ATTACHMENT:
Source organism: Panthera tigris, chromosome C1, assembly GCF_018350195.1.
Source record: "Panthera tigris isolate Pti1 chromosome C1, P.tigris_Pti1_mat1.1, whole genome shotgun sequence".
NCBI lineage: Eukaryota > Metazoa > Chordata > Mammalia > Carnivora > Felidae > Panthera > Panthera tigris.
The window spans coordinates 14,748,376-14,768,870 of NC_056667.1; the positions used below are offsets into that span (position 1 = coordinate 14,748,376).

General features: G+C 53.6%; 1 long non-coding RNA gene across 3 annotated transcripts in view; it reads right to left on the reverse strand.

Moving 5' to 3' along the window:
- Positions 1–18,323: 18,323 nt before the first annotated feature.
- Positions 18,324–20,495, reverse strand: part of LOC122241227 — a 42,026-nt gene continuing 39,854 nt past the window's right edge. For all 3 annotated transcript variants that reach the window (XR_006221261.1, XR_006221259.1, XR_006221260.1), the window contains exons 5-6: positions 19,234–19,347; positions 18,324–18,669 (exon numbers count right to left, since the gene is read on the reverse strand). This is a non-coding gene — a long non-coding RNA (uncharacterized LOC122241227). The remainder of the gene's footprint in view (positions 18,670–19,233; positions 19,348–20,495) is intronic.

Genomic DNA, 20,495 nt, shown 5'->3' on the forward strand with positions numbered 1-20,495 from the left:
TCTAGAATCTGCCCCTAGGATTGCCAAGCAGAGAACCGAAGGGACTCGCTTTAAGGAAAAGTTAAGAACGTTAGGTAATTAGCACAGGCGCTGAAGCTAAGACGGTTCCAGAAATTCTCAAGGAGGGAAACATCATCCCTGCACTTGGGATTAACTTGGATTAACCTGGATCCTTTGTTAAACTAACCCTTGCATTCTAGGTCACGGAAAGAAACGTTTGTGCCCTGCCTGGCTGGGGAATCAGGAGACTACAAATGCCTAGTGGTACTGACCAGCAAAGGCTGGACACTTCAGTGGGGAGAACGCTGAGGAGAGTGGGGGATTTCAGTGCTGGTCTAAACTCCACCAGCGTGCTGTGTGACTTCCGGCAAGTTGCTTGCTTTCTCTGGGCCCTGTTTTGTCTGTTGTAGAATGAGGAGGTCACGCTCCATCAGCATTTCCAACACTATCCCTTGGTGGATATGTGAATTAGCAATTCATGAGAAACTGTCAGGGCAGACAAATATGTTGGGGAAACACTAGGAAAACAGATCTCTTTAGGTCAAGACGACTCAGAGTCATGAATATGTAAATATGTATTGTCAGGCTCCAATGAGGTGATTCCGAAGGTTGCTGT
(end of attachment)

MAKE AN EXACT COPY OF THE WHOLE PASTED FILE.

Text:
Source organism: Panthera tigris, chromosome C1, assembly GCF_018350195.1.
Source record: "Panthera tigris isolate Pti1 chromosome C1, P.tigris_Pti1_mat1.1, whole genome shotgun sequence".
NCBI lineage: Eukaryota > Metazoa > Chordata > Mammalia > Carnivora > Felidae > Panthera > Panthera tigris.
The window spans coordinates 14,748,376-14,768,870 of NC_056667.1; the positions used below are offsets into that span (position 1 = coordinate 14,748,376).

General features: G+C 53.6%; 1 long non-coding RNA gene across 3 annotated transcripts in view; it reads right to left on the reverse strand.

Moving 5' to 3' along the window:
- Positions 1–18,323: 18,323 nt before the first annotated feature.
- Positions 18,324–20,495, reverse strand: part of LOC122241227 — a 42,026-nt gene continuing 39,854 nt past the window's right edge. For all 3 annotated transcript variants that reach the window (XR_006221261.1, XR_006221259.1, XR_006221260.1), the window contains exons 5-6: positions 19,234–19,347; positions 18,324–18,669 (exon numbers count right to left, since the gene is read on the reverse strand). This is a non-coding gene — a long non-coding RNA (uncharacterized LOC122241227). The remainder of the gene's footprint in view (positions 18,670–19,233; positions 19,348–20,495) is intronic.

Genomic DNA, 20,495 nt, shown 5'->3' on the forward strand with positions numbered 1-20,495 from the left:
TCTAGAATCTGCCCCTAGGATTGCCAAGCAGAGAACCGAAGGGACTCGCTTTAAGGAAAAGTTAAGAACGTTAGGTAATTAGCACAGGCGCTGAAGCTAAGACGGTTCCAGAAATTCTCAAGGAGGGAAACATCATCCCTGCACTTGGGATTAACTTGGATTAACCTGGATCCTTTGTTAAACTAACCCTTGCATTCTAGGTCACGGAAAGAAACGTTTGTGCCCTGCCTGGCTGGGGAATCAGGAGACTACAAATGCCTAGTGGTACTGACCAGCAAAGGCTGGACACTTCAGTGGGGAGAACGCTGAGGAGAGTGGGGGATTTCAGTGCTGGTCTAAACTCCACCAGCGTGCTGTGTGACTTCCGGCAAGTTGCTTGCTTTCTCTGGGCCCTGTTTTGTCTGTTGTAGAATGAGGAGGTCACGCTCCATCAGCATTTCCAACACTATCCCTTGGTGGATATGTGAATTAGCAATTCATGAGAAACTGTCAGGGCAGACAAATATGTTGGGGAAACACTAGGAAAACAGATCTCTTTAGGTCAAGACGACTCAGAGTCATGAATATGTAAATATGTATTGTCAGGCTCCAATGAGGTGATTCCGAAGGTTGCTGT